By Lianne Kolirin
Protests have broken out in Poland after the country’s government enforced a constitutional decision that makes way for an almost total ban on abortion.
After weeks of mass protest, the ruling nationalist Law and Justice (Prawo i Sprawiedliwość) party initially delayed the implementation of the 22 October ruling by the constitutional court, which bans the termination of pregnancies with foetal defects. Hundreds of thousands of people had taken to the streets to express their anger in the largest public demonstrations since the collapse of communism.
Activists have now returned to the streets of at least 40 Polish towns and cities after the ruling came into force at midnight on Wednesday.
Many of the protesters identify as Catholics, including Basia Balicka, 20, who is studying journalism and European diplomacy at the University of Wrocław. She told the Religion Media Centre that she has always been involved with the church, but strongly opposes the ban.
“My religion has always been very important to me yet at the same time it bothers me quite a lot that the Polish church is especially close to the ruling party and is often using this fact to make people feel as if they are less of a Christian just because they don’t support the government,” she said.
Through her campaigning she has called for more liberal and progressive approaches to social issues.
“I am strongly against the abortion ban, even — or especially — as a Christian woman because I know for a fact that my faith should not dictate people’s lives nor tell them what they’re obliged to do, especially when it comes to such delicate, important matters,” she said.
“I don’t want my religion to be used against people. And I don’t want the law to be based on it. I want the government to trust women as we’re smart, powerful, responsible and capable of making a choice. I’d rather have a church that helps single mothers, handicapped children, women who got raped, underaged girls etc — now that would be pro-life.”
The Constitutional Tribunal in Poland published its justification in a 154-page document, stating that “a child not yet born as a human being” is “a person who enjoys inherent and inalienable dignity . . . a subject having the right to life, and the legal system”.
Even before the legislation, access to abortion had declined in Poland as doctors have refused to carry them out on religious grounds, pushing women to go overseas. Terminations in the case of foetal abnormalities previously made up about 98 per cent of legal abortions in the country, of which there were only about 1,000 a year, according to the Notes From Poland news site.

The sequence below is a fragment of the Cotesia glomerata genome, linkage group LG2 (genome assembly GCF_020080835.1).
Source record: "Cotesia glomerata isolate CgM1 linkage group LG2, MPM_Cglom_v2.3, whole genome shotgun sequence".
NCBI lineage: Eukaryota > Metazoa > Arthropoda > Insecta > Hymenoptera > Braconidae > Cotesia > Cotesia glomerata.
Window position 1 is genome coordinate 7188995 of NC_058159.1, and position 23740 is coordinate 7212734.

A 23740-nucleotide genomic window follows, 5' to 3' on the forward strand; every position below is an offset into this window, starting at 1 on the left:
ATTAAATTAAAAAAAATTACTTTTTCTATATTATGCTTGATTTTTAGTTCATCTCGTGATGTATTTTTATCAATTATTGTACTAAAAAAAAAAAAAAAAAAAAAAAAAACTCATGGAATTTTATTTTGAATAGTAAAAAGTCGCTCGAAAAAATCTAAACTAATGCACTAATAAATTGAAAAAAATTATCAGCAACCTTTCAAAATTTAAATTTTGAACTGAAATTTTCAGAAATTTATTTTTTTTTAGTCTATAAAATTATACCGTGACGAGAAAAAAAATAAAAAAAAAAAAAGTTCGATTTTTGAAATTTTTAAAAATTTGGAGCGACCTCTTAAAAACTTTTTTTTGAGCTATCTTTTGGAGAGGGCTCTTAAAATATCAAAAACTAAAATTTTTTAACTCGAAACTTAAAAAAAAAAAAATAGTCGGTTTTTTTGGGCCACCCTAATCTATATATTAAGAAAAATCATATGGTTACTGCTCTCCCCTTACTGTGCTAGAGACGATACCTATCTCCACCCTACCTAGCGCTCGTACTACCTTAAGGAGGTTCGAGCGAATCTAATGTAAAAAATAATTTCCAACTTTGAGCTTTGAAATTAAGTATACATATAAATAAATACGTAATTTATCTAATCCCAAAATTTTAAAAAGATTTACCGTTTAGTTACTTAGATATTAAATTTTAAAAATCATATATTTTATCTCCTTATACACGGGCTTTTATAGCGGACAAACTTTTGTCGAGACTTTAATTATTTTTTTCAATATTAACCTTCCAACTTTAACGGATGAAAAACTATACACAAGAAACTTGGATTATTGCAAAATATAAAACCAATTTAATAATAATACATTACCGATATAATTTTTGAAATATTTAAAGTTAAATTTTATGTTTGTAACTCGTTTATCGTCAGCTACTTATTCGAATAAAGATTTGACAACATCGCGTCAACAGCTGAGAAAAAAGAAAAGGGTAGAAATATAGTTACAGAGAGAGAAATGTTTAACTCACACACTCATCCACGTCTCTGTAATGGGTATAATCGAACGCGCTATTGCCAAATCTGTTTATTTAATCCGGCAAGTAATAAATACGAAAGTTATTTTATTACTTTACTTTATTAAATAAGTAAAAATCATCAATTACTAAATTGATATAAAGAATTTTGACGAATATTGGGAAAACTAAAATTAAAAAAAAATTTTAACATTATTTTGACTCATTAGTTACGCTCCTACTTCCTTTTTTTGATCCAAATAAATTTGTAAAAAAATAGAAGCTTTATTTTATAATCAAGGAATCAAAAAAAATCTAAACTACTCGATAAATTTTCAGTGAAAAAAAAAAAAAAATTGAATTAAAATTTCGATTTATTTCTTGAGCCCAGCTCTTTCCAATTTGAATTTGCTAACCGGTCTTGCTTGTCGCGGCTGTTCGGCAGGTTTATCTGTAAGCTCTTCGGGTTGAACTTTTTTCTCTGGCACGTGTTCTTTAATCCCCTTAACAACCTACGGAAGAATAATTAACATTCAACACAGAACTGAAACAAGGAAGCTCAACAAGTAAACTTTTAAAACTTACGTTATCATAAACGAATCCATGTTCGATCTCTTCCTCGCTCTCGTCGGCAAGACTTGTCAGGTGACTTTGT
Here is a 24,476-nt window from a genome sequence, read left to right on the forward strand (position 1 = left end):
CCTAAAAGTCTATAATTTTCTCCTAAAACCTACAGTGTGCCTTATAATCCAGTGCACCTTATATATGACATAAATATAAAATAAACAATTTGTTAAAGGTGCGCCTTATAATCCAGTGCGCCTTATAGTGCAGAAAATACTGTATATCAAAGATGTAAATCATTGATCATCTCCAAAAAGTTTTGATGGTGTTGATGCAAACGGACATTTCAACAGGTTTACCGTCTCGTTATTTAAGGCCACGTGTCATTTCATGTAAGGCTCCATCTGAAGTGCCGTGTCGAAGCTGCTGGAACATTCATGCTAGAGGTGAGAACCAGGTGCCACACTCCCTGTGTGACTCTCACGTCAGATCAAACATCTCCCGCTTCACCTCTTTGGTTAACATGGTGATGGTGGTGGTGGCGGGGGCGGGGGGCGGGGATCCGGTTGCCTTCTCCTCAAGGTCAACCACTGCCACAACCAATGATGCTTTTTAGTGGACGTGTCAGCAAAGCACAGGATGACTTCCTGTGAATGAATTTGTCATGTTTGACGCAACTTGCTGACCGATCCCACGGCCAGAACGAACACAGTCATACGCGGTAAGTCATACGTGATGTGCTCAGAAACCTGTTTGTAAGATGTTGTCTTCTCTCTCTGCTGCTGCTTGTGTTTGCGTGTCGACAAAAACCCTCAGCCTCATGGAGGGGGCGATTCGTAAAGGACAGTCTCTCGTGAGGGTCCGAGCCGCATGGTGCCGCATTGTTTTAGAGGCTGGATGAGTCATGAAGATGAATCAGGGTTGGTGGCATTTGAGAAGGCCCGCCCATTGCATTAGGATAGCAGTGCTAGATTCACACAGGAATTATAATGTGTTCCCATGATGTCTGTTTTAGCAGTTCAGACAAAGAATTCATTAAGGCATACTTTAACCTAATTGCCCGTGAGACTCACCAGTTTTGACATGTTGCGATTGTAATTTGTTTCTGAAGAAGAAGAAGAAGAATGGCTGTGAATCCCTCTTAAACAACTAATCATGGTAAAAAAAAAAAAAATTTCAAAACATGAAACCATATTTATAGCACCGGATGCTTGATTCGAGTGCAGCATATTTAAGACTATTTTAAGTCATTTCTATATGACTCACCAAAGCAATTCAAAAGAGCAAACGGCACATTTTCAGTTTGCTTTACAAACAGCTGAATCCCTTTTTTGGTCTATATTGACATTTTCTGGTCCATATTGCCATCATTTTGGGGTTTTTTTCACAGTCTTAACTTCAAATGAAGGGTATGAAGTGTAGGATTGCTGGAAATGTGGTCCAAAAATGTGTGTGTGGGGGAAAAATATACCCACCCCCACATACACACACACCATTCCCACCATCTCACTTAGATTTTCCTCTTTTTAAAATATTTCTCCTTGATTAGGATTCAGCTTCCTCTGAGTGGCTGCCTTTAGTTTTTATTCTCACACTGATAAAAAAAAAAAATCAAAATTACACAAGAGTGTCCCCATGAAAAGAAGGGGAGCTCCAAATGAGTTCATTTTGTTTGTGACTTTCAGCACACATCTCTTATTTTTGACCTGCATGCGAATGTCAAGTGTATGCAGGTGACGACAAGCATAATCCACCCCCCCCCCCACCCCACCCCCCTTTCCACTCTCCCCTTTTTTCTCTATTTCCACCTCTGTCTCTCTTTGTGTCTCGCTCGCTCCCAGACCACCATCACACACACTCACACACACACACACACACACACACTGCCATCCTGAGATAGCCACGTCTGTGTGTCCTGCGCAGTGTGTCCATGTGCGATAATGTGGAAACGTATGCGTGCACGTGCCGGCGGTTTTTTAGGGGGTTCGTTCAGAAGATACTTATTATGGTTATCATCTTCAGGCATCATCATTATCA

Enforcement of the new rules mean abortion will be permitted only in cases of rape and incest and when the mother’s life or health is endangered. Doctors who proceed illegally could face prison.
The Law and Justice government won a second term in October, but with a reduced majority. Part of the party’s popularity lies in its projection as the defender of the traditional Polish identity and Christian values. Its right-wing stance also pits it against what it terms as the threat of “LGBT ideology”.
The church has a powerful influence on public life in a country where more than 90 per cent of the population is Roman Catholic. But not everyone is happy. A recent poll the Rzeczpospolita newspaper revealed that only nine per cent of young people (aged 18 to 29) had a positive view of the church.
October’s largely peaceful protests saw churches being vandalised and angry women confronting priests during mass. It represented a dramatic break with the past when questioning the all-powerful Roman Catholic Church would have been out of the question.
During the communist era, the church was instrumental in supporting pro-democracy dissidents, which earned it great respect, while the Pope St John Paul II is regarded as a hero.
Ula Grymula, who describes herself as a progressive church and human rights activist, said the issue had proved to be complex and divisive.
“Priests and Catholic journalists tend to use hate speech against protesters, sometimes even claiming that the red bolt symbol [the emblem of Strajk Kobiet, a women’s rights movement] is a sign of Satan and/or Hitler, but mostly denouncing them faith and claiming no Christian can support the protests.”
Commenting on the recent case of a Polish man in a vegetative state in Britain who was allowed to die, despite opposition from family back in Poland, Ms Grymula said: “The church seems to be focused solemnly on ‘protecting the life’, but only the life of foetuses and terminally ill people. More and more people think that religion-based laws should not be the basis of civil law, even in a country with such a strong Catholic tradition.”
She added: “We think that abortion should not be banned because we care not only about foetuses, but also about their mothers and their families.”
The timing of the ruling has been notable, given the coronavirus pandemic and newly released statistics that showed that deaths in 2020 spiked to a level unseen since the Second World War and births sharply declined. Both were attributed to the pandemic.
Michał Kłosowski, deputy editor-in-chief of Wszystko Co Najważniejsze, a magazine based in Warsaw and Paris, told the RMC: “For many, yesterday was the day of the victory of the civilisation of life, the end of the legal barbarism of the right to select and murder sick children in the country of St John Paul II. But I must say that for many others, those who are protesting against this opinion of the tribunal, it is a violation of human rights, as the representatives of the organization Strajk Kobiet called it.”
He added: “This ruling, the time of its publication and the breaking of the existing social consensus on abortion, was strictly politically motivated. Today Polish society seems to be split in half.”